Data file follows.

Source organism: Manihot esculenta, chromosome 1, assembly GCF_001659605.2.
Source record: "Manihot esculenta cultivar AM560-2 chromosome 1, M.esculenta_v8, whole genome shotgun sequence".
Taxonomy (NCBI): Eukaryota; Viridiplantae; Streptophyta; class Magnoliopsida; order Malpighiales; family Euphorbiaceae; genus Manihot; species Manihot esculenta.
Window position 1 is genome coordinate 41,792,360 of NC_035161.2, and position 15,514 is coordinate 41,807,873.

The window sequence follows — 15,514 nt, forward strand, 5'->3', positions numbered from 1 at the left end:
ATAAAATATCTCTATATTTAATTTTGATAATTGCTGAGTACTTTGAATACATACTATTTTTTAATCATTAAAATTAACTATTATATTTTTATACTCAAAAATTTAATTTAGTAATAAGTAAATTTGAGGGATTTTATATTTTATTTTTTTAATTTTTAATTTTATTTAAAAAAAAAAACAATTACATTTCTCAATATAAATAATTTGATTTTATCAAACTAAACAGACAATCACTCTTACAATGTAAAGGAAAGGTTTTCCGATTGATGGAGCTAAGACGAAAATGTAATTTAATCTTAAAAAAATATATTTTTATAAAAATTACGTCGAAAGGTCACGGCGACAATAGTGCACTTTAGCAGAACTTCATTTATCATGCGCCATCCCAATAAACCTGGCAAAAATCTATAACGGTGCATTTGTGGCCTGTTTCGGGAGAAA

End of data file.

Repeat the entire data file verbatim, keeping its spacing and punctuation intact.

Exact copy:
Source organism: Manihot esculenta, chromosome 1, assembly GCF_001659605.2.
Source record: "Manihot esculenta cultivar AM560-2 chromosome 1, M.esculenta_v8, whole genome shotgun sequence".
Taxonomy (NCBI): Eukaryota; Viridiplantae; Streptophyta; class Magnoliopsida; order Malpighiales; family Euphorbiaceae; genus Manihot; species Manihot esculenta.
Window position 1 is genome coordinate 41,792,360 of NC_035161.2, and position 15,514 is coordinate 41,807,873.

The window sequence follows — 15,514 nt, forward strand, 5'->3', positions numbered from 1 at the left end:
ATAAAATATCTCTATATTTAATTTTGATAATTGCTGAGTACTTTGAATACATACTATTTTTTAATCATTAAAATTAACTATTATATTTTTATACTCAAAAATTTAATTTAGTAATAAGTAAATTTGAGGGATTTTATATTTTATTTTTTTAATTTTTAATTTTATTTAAAAAAAAAAACAATTACATTTCTCAATATAAATAATTTGATTTTATCAAACTAAACAGACAATCACTCTTACAATGTAAAGGAAAGGTTTTCCGATTGATGGAGCTAAGACGAAAATGTAATTTAATCTTAAAAAAATATATTTTTATAAAAATTACGTCGAAAGGTCACGGCGACAATAGTGCACTTTAGCAGAACTTCATTTATCATGCGCCATCCCAATAAACCTGGCAAAAATCTATAACGGTGCATTTGTGGCCTGTTTCGGGAGAAA